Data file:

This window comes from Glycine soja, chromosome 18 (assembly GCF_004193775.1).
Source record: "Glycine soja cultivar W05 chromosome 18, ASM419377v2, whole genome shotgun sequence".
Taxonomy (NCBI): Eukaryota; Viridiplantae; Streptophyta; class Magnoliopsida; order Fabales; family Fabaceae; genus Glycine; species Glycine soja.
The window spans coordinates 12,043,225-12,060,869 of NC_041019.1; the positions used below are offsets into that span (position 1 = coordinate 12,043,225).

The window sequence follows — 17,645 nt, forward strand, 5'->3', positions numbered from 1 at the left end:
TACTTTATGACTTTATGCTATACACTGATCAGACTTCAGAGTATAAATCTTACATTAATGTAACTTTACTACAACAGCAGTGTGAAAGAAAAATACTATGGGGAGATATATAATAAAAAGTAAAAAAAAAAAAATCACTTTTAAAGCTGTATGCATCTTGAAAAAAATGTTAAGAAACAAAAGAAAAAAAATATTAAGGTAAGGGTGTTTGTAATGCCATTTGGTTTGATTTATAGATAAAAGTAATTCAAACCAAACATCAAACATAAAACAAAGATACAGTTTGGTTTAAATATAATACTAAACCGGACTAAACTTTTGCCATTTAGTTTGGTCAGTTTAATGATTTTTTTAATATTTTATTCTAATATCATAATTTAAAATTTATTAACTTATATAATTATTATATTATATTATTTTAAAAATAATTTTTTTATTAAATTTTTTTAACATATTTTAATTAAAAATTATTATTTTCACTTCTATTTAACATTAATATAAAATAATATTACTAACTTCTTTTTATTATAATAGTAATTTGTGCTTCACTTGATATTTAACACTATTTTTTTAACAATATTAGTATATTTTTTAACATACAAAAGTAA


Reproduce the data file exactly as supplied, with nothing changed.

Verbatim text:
This window comes from Glycine soja, chromosome 18 (assembly GCF_004193775.1).
Source record: "Glycine soja cultivar W05 chromosome 18, ASM419377v2, whole genome shotgun sequence".
Taxonomy (NCBI): Eukaryota; Viridiplantae; Streptophyta; class Magnoliopsida; order Fabales; family Fabaceae; genus Glycine; species Glycine soja.
The window spans coordinates 12,043,225-12,060,869 of NC_041019.1; the positions used below are offsets into that span (position 1 = coordinate 12,043,225).

The window sequence follows — 17,645 nt, forward strand, 5'->3', positions numbered from 1 at the left end:
TACTTTATGACTTTATGCTATACACTGATCAGACTTCAGAGTATAAATCTTACATTAATGTAACTTTACTACAACAGCAGTGTGAAAGAAAAATACTATGGGGAGATATATAATAAAAAGTAAAAAAAAAAAAATCACTTTTAAAGCTGTATGCATCTTGAAAAAAATGTTAAGAAACAAAAGAAAAAAAATATTAAGGTAAGGGTGTTTGTAATGCCATTTGGTTTGATTTATAGATAAAAGTAATTCAAACCAAACATCAAACATAAAACAAAGATACAGTTTGGTTTAAATATAATACTAAACCGGACTAAACTTTTGCCATTTAGTTTGGTCAGTTTAATGATTTTTTTAATATTTTATTCTAATATCATAATTTAAAATTTATTAACTTATATAATTATTATATTATATTATTTTAAAAATAATTTTTTTATTAAATTTTTTTAACATATTTTAATTAAAAATTATTATTTTCACTTCTATTTAACATTAATATAAAATAATATTACTAACTTCTTTTTATTATAATAGTAATTTGTGCTTCACTTGATATTTAACACTATTTTTTTAACAATATTAGTATATTTTTTAACATACAAAAGTAA